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title:“Letter from James Madison”
authors:James Madison
date written:1833

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last updated:Jan. 22, 2013, 8:12 a.m. UTC
retrieved:May 28, 2023, 12:38 p.m. UTC

Madison, James. "Letter from James Madison." Supplement to Max Farrand's The Records of the Federal Convention of 1787. Ed. James H. Hutson. New Haven: Yale University Press, 1987. 319. Print.

Letter from James Madison (1833)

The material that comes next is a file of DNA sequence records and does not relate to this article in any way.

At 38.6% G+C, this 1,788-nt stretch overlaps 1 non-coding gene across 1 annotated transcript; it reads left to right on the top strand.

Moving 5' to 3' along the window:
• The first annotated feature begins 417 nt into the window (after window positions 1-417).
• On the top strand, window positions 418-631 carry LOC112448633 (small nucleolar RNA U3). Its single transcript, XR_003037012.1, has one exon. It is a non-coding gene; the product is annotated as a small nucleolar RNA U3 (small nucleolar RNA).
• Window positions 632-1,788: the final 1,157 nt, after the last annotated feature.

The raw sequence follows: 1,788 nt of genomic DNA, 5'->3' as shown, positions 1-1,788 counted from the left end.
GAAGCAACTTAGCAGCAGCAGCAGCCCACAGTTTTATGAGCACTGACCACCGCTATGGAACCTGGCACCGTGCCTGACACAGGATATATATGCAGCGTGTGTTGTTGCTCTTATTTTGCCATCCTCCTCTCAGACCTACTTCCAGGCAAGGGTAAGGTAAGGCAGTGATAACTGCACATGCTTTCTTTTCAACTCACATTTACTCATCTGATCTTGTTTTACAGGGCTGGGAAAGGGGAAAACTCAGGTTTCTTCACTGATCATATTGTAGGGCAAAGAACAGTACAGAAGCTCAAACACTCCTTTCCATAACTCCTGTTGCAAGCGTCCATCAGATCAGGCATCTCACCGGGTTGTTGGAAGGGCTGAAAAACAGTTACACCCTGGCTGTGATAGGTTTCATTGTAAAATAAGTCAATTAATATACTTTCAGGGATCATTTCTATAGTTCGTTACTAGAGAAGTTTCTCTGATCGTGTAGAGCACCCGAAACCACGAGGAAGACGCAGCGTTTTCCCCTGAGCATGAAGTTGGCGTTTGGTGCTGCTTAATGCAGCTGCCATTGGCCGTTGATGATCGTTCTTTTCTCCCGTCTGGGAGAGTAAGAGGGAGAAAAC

It seems to be forgotten, that the abuses committed within the individual States previous to the present Constitution, by interested or misguided majorities, were among the prominent causes of its adoption, and particularly led to the provision contained in it which prohibits paper emissions and the violations of contracts, and which gives an appellate supremacy to the judicial department of the U. S. Those who framed and ratified the Constitution believed that as power was less likely to be abused by majorities in representative Govts. than in democracies, where the people assembled in mass, and less likely in the larger than in the smaller communities, under a representative Govt. inferred also, that by dividing the powers of Govt. and thereby enlarging the practicable sphere of government, unjust majorities would be formed with still more difficulty, and be therefore the less to be dreaded, . . . Farrand, 4:86-87 319

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